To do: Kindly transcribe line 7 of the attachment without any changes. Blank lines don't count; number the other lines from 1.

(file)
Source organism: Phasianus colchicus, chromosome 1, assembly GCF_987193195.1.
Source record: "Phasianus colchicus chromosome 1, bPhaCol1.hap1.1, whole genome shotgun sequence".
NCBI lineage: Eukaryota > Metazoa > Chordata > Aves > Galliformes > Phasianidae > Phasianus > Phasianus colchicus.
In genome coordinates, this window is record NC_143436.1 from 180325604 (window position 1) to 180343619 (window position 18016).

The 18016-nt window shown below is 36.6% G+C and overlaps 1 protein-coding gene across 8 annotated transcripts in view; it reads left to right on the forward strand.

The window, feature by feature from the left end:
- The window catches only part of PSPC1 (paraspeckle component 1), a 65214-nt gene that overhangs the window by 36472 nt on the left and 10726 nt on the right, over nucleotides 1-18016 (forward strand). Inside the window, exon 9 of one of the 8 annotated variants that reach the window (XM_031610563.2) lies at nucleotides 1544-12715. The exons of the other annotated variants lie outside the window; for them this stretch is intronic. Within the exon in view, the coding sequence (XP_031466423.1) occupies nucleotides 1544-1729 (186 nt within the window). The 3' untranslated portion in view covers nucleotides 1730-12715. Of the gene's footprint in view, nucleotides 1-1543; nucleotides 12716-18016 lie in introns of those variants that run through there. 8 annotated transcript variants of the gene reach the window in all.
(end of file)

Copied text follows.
- The window catches only part of PSPC1 (paraspeckle component 1), a 65214-nt gene that overhangs the window by 36472 nt on the left and 10726 nt on the right, over nucleotides 1-18016 (forward strand). Inside the window, exon 9 of one of the 8 annotated variants that reach the window (XM_031610563.2) lies at nucleotides 1544-12715. The exons of the other annotated variants lie outside the window; for them this stretch is intronic. Within the exon in view, the coding sequence (XP_031466423.1) occupies nucleotides 1544-1729 (186 nt within the window). The 3' untranslated portion in view covers nucleotides 1730-12715. Of the gene's footprint in view, nucleotides 1-1543; nucleotides 12716-18016 lie in introns of those variants that run through there. 8 annotated transcript variants of the gene reach the window in all.